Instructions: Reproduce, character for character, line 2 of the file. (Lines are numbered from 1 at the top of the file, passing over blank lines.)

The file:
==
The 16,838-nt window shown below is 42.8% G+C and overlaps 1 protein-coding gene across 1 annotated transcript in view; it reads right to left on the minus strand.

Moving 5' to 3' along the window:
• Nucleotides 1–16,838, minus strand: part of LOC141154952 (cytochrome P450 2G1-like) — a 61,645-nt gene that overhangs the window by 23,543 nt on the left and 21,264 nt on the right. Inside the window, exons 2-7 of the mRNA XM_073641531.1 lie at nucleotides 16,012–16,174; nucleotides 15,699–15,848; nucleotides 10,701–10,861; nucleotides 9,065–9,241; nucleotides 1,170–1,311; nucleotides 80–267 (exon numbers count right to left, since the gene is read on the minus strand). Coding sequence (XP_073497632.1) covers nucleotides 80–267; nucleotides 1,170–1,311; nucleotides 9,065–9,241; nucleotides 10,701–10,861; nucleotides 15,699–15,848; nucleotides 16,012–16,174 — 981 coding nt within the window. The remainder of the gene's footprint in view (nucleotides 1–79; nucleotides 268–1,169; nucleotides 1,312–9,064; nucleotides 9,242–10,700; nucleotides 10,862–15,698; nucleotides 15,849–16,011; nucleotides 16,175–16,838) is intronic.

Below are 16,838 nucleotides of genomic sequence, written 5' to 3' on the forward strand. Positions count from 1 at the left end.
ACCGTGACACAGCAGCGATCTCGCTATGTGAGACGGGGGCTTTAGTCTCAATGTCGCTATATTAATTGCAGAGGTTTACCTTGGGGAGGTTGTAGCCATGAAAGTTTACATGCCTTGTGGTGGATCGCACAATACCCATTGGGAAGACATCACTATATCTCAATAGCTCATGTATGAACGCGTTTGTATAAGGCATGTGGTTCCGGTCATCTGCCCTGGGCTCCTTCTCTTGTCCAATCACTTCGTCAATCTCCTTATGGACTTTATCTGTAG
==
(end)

Moving 5' to 3' along the window: